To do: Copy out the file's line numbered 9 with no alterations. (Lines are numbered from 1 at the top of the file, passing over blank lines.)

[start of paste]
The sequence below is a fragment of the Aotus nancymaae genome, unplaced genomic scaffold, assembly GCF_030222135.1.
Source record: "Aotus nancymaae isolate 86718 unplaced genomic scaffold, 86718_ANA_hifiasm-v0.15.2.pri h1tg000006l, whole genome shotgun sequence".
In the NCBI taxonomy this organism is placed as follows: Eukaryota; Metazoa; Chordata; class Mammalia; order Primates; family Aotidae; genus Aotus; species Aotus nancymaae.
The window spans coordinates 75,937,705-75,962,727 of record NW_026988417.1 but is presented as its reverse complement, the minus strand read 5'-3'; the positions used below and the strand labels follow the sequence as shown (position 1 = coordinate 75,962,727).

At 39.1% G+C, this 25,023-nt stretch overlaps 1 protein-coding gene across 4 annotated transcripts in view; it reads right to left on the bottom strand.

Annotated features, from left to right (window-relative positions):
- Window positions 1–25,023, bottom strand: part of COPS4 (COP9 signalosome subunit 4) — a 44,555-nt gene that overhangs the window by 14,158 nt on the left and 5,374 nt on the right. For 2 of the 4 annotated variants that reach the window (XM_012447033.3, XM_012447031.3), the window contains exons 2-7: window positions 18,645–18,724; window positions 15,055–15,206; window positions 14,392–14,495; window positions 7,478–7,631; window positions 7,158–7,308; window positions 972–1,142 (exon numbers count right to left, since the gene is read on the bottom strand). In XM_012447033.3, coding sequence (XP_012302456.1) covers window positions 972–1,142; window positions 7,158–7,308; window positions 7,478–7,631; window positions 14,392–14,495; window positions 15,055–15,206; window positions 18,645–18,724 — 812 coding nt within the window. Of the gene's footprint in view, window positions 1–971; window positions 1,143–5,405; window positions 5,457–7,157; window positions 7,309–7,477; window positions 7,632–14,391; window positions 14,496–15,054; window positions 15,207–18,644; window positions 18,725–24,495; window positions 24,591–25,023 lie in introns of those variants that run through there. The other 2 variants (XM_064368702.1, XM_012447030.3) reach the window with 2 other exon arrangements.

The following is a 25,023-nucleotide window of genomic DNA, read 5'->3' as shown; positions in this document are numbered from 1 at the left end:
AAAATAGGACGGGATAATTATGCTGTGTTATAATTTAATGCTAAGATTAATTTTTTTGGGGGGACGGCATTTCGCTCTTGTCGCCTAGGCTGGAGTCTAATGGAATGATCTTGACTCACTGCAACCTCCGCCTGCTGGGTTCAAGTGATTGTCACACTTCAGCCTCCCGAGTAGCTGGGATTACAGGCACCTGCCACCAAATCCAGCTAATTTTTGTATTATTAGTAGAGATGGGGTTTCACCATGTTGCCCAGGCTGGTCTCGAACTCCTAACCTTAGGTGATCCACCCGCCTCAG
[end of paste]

AAAATAGGACGGGATAATTATGCTGTGTTATAATTTAATGCTAAGATTAATTTTTTTGGGGGGACGGCATTTCGCTCTTGTCGCCTAGGCTGGAGTCTAATGGAATGATCTTGACTCACTGCAACCTCCGCCTGCTGGGTTCAAGTGATTGTCACACTTCAGCCTCCCGAGTAGCTGGGATTACAGGCACCTGCCACCAAATCCAGCTAATTTTTGTATTATTAGTAGAGATGGGGTTTCACCATGTTGCCCAGGCTGGTCTCGAACTCCTAACCTTAGGTGATCCACCCGCCTCAG